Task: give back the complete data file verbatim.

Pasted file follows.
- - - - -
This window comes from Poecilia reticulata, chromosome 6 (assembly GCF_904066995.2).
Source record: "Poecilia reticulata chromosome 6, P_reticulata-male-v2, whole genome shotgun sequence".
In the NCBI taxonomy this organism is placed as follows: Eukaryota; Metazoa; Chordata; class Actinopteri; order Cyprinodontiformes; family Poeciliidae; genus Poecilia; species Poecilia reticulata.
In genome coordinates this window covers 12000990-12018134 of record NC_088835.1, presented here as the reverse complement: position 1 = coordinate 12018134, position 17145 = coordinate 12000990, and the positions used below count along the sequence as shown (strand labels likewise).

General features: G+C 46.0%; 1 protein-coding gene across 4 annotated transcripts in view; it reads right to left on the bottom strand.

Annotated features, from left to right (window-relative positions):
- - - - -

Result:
This window comes from Poecilia reticulata, chromosome 6 (assembly GCF_904066995.2).
Source record: "Poecilia reticulata chromosome 6, P_reticulata-male-v2, whole genome shotgun sequence".
In the NCBI taxonomy this organism is placed as follows: Eukaryota; Metazoa; Chordata; class Actinopteri; order Cyprinodontiformes; family Poeciliidae; genus Poecilia; species Poecilia reticulata.
In genome coordinates this window covers 12000990-12018134 of record NC_088835.1, presented here as the reverse complement: position 1 = coordinate 12018134, position 17145 = coordinate 12000990, and the positions used below count along the sequence as shown (strand labels likewise).

General features: G+C 46.0%; 1 protein-coding gene across 4 annotated transcripts in view; it reads right to left on the bottom strand.

Annotated features, from left to right (window-relative positions):